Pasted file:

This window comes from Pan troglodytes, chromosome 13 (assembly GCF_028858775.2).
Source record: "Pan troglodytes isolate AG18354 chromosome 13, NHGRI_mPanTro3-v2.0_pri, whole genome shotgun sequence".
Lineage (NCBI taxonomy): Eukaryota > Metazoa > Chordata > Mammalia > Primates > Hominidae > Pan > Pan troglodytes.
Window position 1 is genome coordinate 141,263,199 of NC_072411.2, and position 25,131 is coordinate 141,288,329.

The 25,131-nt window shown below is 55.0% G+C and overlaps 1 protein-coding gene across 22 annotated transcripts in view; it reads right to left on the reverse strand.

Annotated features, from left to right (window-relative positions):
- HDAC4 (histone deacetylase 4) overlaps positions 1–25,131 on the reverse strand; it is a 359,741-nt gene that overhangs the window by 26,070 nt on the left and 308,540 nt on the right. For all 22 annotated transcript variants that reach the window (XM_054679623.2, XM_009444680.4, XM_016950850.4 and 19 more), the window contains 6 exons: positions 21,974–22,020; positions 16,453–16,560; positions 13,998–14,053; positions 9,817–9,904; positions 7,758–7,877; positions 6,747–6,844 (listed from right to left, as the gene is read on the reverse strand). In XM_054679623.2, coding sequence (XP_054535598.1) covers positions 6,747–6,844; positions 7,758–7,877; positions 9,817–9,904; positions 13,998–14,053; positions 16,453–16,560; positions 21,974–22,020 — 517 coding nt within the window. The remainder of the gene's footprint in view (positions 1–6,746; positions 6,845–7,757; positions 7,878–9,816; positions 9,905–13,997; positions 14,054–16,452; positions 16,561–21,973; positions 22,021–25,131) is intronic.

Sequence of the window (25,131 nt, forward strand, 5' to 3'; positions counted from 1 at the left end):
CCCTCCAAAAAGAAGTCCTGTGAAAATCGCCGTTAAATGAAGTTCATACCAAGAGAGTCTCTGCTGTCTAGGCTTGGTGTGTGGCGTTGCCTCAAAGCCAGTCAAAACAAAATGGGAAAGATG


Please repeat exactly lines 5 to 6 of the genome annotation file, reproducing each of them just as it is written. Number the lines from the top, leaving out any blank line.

The 25,131-nt window shown below is 55.0% G+C and overlaps 1 protein-coding gene across 22 annotated transcripts in view; it reads right to left on the reverse strand.

Annotated features, from left to right (window-relative positions):